Accolades to Mrs. Plantz for removing siding from her house—nice to see the Fates lending a hand. Of course, that runaway dimbox could’ve been headed for Myron himself. (Or perhaps its intended target was a prescient Mrs. Plantz; hence her eliciting Myron.) Such notwithstanding, don’t forget: however and whenever you work on your home, there’s always a friendly yellow 1946 Pontiac coming to pitch in.

Cellar Blasted, 3 Boys Hurt in Hail of Metal From Shell

April 26, 1947
Los Angeles

Darn that Seely boy!

Lee Seely, 11, invited Jackie Cooper (12, of 4172 Yosemite Way) and Charles Gullihur (9, 2838 Delevan Drive) over to his house at 4053 W. Avenue 42 to mess around in the basement. Someone got frisky with one of the 40-mm anti-aircraft shells stored down among the cobwebs and canned peaches, and it blew. The house didn’t fare well: the basement door shot twenty feet off its hinges, windows shattered and the walls shifted on the foundations. Strafed with shrapnel, Lee and Jack were rushed to General Hospital for emergency surgery; they were in critical condition this afternoon, Jackie with leg wounds that will almost certainly require amputation, Lee with a gut full of metal.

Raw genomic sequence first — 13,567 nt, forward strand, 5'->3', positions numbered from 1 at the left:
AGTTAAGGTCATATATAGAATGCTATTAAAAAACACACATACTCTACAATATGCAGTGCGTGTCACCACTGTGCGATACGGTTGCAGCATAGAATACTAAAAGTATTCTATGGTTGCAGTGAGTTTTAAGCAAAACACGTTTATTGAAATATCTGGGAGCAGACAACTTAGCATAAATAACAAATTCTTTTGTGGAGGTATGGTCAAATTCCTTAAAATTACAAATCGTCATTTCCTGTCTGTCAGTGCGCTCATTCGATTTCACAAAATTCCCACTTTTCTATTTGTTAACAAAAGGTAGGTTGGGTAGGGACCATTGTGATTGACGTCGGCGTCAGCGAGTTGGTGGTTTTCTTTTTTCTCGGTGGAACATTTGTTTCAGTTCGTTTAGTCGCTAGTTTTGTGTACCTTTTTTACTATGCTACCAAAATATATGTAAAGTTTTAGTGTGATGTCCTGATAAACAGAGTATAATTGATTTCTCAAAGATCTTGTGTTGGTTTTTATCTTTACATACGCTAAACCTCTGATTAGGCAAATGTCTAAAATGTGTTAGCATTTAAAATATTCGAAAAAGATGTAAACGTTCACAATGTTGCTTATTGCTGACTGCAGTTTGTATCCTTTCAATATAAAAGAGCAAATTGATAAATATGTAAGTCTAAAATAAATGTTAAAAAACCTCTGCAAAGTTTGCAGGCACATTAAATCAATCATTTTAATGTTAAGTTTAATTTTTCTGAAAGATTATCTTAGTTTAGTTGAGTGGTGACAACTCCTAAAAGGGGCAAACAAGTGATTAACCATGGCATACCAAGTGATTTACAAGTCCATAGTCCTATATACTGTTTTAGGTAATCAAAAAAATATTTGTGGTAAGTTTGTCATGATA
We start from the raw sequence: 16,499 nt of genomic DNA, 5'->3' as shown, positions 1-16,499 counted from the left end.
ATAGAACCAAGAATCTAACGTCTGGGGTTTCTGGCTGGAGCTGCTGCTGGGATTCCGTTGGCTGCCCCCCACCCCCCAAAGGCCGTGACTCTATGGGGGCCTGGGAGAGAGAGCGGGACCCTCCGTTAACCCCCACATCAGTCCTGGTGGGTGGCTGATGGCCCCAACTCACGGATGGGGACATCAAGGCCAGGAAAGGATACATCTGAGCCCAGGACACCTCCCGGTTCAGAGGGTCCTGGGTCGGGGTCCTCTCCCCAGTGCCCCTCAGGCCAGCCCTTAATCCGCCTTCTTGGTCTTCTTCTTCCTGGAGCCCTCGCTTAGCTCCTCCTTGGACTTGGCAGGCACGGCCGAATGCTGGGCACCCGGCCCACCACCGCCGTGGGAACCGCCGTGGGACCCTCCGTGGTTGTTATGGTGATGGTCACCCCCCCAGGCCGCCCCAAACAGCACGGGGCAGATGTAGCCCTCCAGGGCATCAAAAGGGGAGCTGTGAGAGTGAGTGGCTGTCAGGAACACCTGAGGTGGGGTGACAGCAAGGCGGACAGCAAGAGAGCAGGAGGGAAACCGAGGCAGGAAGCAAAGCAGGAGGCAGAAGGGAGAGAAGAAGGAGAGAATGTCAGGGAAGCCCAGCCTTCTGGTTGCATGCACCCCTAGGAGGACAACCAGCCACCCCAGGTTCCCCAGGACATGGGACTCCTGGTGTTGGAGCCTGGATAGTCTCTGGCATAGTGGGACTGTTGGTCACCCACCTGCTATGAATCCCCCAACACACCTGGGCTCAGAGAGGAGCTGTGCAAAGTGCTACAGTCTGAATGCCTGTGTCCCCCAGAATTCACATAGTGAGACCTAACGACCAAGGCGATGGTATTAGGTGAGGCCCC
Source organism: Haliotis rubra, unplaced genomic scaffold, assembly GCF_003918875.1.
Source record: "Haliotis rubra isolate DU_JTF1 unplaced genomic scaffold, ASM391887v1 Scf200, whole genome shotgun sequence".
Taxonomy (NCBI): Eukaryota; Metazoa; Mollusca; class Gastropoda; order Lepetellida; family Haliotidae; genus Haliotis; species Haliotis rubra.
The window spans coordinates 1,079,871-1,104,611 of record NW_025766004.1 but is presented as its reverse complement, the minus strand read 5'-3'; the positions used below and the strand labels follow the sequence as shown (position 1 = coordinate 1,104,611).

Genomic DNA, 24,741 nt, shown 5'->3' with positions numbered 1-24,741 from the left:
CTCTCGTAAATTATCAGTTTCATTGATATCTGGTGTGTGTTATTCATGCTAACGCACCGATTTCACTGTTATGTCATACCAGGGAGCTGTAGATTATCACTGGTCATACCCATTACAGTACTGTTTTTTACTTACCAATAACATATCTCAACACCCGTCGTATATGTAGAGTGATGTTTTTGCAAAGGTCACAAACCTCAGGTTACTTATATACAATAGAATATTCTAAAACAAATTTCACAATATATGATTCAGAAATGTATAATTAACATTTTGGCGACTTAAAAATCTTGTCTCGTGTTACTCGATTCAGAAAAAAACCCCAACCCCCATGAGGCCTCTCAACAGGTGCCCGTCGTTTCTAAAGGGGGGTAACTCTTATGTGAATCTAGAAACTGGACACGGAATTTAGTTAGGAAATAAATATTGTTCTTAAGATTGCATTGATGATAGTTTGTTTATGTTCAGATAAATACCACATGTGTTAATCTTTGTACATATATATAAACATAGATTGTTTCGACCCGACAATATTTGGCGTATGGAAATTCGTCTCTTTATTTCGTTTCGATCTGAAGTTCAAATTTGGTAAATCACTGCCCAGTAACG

Charles, who was maybe too little to be trusted with the important task of blowing up a basement and nearly killing himself, was shaken but unhurt.

4053 West Ave. 42 to-day

Los Angeles, in the months after Pearl Harbor, had a serious case of the Jap-jitters. Anti-aircraft batteries up and down the coast were put on Green Alert (ready to fire) every time a whale surfaced. True, the Japanese sub I-17 did shell a petroleum refinery, but that was only to destroy a set of slippery stairs Commander Nishino had slipped on in the 30s, and only in destroying them did he regain face.

In any event, during the morning hours of 25 February, 1942, Angelenos finally went batshit and blew the hell out of the night sky, which may or may not have had some nefarious meteorological balloons floating around in it. Of course, we now know, with sober retrospect, it was just a UFO: https://www.rense.com/ufo/battleofla.htm

Imagine, here on Avenue 42, peering into the sky and wondering, what would come over the horizon? The Nipponese? Bug-eyed saucer men?


Times were similarly uneasy five years later. Sure, the Axis was vanquished, but now, on top of little green men, we had big Red governments. Worse yet was daddy, who’s been acting all funny. Sometimes the war comes back to him. Then, all of a sudden, boom!

Best to just leave him be and go play in the basement with those funny Howitzer-whoozits. Then, all of a sudden–